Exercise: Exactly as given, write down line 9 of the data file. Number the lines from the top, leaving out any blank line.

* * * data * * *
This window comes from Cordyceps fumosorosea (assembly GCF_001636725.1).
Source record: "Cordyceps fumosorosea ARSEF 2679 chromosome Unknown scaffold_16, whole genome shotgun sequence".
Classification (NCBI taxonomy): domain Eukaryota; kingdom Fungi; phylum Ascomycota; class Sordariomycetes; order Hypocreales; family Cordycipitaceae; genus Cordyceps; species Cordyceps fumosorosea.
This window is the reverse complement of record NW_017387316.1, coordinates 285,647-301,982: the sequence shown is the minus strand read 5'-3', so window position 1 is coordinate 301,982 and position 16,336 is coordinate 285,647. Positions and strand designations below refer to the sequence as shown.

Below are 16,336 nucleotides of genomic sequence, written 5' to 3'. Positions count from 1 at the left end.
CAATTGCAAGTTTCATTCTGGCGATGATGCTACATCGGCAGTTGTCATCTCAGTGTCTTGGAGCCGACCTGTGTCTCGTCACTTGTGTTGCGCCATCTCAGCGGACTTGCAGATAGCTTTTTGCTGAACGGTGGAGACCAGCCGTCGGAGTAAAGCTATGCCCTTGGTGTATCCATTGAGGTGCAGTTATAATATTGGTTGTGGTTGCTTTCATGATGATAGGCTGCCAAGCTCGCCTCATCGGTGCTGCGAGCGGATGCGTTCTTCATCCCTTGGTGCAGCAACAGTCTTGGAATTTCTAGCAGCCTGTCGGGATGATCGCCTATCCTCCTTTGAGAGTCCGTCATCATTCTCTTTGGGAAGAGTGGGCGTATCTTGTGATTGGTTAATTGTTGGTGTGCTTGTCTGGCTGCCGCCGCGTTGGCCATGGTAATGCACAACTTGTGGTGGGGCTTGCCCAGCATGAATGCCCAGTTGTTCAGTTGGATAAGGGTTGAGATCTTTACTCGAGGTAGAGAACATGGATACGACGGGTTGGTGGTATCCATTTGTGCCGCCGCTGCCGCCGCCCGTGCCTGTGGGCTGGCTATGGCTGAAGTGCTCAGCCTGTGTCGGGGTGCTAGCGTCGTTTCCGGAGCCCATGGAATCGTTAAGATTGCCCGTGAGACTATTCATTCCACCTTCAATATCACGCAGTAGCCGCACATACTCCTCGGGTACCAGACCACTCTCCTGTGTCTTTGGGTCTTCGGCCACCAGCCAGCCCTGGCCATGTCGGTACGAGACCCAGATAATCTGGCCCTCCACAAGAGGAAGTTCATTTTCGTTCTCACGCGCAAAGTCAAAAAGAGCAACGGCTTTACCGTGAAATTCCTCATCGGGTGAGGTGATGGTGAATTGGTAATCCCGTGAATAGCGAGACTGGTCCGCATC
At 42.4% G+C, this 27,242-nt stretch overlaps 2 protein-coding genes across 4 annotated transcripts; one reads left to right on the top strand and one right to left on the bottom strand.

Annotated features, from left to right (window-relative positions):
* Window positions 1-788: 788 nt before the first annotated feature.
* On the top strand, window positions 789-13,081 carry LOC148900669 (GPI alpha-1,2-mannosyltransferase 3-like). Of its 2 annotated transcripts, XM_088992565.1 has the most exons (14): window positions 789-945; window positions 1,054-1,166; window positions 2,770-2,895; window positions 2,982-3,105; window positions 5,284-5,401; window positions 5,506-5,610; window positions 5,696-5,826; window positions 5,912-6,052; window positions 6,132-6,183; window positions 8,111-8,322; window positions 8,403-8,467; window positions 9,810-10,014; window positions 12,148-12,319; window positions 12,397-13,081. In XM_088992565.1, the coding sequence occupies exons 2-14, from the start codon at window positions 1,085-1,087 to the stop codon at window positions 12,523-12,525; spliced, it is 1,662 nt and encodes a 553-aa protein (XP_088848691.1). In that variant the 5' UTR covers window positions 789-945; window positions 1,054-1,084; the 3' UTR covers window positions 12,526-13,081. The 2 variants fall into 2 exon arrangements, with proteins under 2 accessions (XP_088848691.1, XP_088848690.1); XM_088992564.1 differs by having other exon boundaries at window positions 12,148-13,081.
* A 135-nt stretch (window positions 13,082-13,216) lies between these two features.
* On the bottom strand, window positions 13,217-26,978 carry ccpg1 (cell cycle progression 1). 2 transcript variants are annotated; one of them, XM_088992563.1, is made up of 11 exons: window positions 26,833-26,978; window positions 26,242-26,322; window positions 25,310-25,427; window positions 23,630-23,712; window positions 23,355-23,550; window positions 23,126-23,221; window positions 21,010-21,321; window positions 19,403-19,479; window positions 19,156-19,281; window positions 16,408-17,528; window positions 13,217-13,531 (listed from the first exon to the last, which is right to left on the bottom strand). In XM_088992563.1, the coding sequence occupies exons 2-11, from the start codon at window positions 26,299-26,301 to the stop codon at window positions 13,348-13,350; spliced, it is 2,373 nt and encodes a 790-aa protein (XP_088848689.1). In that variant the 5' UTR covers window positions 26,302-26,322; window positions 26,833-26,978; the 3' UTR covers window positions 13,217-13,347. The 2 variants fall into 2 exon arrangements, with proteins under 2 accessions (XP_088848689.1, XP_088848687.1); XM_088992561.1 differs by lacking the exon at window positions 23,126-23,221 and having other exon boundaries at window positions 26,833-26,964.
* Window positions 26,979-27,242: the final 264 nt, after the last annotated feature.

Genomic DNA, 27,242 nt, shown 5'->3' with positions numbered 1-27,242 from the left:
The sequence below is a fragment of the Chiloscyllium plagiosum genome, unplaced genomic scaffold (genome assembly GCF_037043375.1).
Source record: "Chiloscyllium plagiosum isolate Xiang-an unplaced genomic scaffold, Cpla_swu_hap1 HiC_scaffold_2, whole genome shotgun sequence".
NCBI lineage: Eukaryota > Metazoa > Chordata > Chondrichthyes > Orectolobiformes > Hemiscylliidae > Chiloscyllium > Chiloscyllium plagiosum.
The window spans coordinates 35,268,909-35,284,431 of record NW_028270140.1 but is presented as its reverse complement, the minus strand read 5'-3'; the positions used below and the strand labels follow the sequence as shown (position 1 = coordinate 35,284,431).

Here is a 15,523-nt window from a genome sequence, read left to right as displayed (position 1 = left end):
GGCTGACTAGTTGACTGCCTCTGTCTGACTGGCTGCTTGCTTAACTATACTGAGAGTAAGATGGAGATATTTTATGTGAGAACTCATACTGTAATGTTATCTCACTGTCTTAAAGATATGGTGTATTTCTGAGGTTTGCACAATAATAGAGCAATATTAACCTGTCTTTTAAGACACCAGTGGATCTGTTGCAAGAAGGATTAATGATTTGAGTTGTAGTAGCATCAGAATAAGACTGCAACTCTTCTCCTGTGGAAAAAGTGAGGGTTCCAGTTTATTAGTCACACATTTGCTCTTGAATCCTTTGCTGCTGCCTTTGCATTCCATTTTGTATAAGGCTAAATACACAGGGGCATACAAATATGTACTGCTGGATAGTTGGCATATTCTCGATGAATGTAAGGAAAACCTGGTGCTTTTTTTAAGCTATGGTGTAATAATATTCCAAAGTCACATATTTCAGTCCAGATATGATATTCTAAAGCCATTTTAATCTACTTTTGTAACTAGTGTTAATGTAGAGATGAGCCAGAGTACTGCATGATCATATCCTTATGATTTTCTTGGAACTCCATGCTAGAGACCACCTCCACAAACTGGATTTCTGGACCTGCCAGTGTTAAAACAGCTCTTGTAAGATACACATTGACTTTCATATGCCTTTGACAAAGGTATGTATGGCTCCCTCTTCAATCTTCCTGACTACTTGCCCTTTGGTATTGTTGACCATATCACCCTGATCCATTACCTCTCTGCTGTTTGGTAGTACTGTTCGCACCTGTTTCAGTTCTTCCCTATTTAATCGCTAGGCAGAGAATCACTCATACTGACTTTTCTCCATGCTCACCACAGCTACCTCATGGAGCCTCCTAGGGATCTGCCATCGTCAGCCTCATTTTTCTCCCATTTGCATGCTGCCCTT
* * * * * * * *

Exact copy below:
* Window positions 1-788: 788 nt before the first annotated feature.